The Success of Buddhism in the Western World

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The Success of Buddhism in the Western World

Post by cooran » Mon Feb 13, 2012 7:30 am

Hello all,

I found this of interest:

The Success of Buddhism in the Western World... byAjahn Brahm

I was born a Christian, was educated in Christian schools, and I even sang in the local church choir. But when I read my first book on Buddhism, at the age of 16, I immediately knew I was a Buddhist. I was moved by the compassion, the wisdom, and the freedom that shone more brilliantly in the Lord Buddha's Teachings than in anything else I had met before. Experiences similar to my own are being repeated hundreds of thousands of times, in the lives of the people of this 21st century. When ordinary people in non-Buddhist countries encounter the pure Teachings of Buddhism, presented in a clear and reliable manner, then they quickly recognize it as the most fragrant of all paths, the most precious of all truths, and the best of all religions. They only wonder why such liberating wisdom is not made more widely known.

In my own land, Australia, the number of Buddhists was insignificant in 1983 when I first arrived from Thailand. By 1991 the proportion of Buddhists grew to 0.8%. In 1996, that had increased to 1.1%. Recently, in the Australian Census of August 2001, the number of Buddhists had grown by 75% to 1.9% of the population. That is almost one in fifty Australians declaring themselves to be Buddhists. As the Christian religion declines in the West, Buddhism has become the fastest growing religion in Australia and many other developed countries.

That is good news and bad news. It is good news in that more Australians are benefiting from the world's most peaceful religion. It is bad news in that it means monks like me have to work so much harder with more disciples to look after!

I would now like to suggest why I think Buddhism is growing so well in the West. I will use the acronym PURE to summarize four key strategies that have helped extend the spread of Buddhism:
1. Presentation – in ordinary language
2. User friendly -- inviting and accessible,
3. Relevant -- concerned with everyday Problems
4. Examples -- monks leading by example

1. Presentation

If we want the wonderful Teachings of Buddhism to reach our modern generation, then it needs to be presented in a modern way. It is not the essence of the Dhamma that needs to be changed; it is the presentation that needs continual adjustment. The generations of tomorrow are not going to listen to boring monks droning on giving irrelevant sermons.
We all know that the Lord Buddha said to teach the Dhamma in ordinary language (e.g. Aranavibhanga Sutra). Let me give an example of what I think this means. Last century, Western priests and scholars dismissed Buddhism as pessimistic, saying that it only focuses on suffering. This was even repeated by Pope John Paul II in his controversial book on world religions. To avoid this misunderstanding one may rearrange the central Dhamma Teaching of the Four Noble Truths as Happiness (Dukkhanirodho); the Cause of Happiness (the Eight-Fold Path); the Absence of Happiness (Dukkha); and the Cause for the Absence of Happiness (Craving). This shifts the focus onto happiness.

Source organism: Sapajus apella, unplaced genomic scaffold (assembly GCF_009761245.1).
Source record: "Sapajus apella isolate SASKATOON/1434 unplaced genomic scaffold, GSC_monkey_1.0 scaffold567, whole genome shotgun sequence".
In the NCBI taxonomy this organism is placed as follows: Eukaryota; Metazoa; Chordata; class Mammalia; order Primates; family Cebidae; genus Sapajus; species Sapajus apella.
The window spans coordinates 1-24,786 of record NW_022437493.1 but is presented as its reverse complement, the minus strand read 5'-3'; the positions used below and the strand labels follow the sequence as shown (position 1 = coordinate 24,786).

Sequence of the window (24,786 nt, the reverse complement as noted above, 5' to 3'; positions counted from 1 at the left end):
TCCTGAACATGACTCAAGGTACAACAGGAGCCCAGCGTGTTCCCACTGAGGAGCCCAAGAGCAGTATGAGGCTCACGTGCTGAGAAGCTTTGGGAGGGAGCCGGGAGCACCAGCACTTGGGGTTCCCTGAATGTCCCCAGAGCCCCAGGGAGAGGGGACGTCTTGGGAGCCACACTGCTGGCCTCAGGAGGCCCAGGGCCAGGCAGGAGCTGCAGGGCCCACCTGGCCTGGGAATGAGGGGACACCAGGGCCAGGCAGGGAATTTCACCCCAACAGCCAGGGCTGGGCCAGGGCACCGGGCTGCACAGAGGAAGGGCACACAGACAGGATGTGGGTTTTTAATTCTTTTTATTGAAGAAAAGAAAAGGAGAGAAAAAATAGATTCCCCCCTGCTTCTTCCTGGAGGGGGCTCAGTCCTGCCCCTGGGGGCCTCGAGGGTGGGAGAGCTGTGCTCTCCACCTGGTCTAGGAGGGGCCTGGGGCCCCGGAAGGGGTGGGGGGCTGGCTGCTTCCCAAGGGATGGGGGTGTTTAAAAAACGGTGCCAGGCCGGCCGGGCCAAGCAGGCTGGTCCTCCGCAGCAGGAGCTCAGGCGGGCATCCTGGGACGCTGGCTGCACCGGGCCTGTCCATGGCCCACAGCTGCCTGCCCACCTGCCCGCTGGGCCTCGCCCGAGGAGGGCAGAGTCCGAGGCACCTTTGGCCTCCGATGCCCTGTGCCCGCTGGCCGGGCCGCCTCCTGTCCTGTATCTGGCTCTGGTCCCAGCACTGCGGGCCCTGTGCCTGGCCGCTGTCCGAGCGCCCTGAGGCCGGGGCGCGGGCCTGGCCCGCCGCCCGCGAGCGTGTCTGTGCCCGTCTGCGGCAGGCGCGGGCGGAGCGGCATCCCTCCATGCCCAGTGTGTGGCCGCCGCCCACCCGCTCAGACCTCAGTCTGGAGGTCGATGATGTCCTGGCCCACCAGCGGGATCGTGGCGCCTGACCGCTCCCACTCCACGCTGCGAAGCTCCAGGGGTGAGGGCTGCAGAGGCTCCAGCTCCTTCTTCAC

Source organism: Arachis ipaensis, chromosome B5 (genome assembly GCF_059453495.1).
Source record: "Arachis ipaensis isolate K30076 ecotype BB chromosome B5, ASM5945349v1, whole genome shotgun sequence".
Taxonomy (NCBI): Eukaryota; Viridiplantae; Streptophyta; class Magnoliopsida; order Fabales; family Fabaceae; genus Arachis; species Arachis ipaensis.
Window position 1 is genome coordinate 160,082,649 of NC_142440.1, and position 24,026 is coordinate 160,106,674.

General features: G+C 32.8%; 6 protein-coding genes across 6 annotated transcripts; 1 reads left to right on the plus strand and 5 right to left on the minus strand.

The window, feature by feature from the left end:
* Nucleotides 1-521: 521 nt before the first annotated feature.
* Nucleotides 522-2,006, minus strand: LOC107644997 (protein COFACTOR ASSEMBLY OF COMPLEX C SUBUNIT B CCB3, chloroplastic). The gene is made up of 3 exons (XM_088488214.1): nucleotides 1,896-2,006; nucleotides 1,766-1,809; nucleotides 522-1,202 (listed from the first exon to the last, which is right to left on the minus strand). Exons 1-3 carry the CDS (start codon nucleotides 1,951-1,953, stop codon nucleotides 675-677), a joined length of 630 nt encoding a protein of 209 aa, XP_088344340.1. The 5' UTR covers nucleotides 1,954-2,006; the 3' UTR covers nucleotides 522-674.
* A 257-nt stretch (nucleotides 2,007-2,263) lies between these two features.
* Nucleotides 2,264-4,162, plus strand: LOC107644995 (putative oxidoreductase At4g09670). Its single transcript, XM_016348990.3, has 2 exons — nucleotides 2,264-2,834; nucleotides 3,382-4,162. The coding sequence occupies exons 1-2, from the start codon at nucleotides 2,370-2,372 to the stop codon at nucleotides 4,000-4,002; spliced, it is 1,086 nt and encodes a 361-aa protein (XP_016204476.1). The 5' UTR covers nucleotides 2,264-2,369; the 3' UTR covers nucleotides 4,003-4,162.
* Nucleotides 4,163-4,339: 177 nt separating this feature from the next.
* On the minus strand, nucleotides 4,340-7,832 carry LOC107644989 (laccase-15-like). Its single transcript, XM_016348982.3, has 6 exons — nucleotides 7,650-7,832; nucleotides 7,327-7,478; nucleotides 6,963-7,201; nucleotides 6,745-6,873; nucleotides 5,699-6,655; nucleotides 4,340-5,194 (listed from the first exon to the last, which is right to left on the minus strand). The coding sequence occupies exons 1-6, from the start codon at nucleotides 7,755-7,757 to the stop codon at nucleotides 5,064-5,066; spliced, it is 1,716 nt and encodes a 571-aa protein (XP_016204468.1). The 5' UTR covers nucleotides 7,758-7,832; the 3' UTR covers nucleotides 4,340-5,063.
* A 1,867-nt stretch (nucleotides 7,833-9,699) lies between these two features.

This is a simple re-packaging of the Dhamma that retains the essence while being more attractive to modern audiences. It is justified by the Lord Buddha's statement that "Nirvana is the highest happiness" (Dhammapada 203, 204). When I present the Four Noble Truths in such a way, I find all generations listen and come back for more.

2. User Friendly
Presenting the Dharma in ordinary language is the first step to making Buddhism user friendly. However, I have found many cases of people, in the West and in the East, who want to learn about Buddhism but are too afraid to come into the temple or monastery because they are not familiar with the traditional customs, or even because they are scared of scowling monks! When Buddhist temples are more welcoming to their visitors, and more accommodating to newcomers, when the monks are more approachable, then the temple is user friendly.
In these modern times, though, people are so busy that they rarely have time to visit the temple. So the temple should go to the people with books, audiocassettes, CDs and, of course, the Internet. Our Buddhist Society of Western Australia has a large web-site that loads weekly spoken Dharma talks in English so that anyone, anywhere in the world can listen to Dhamma in the comfort of their own homes convenient to them. This has been highly successful with a large audience of regular disciples all over the world, with no need for expensive and extravagant buildings.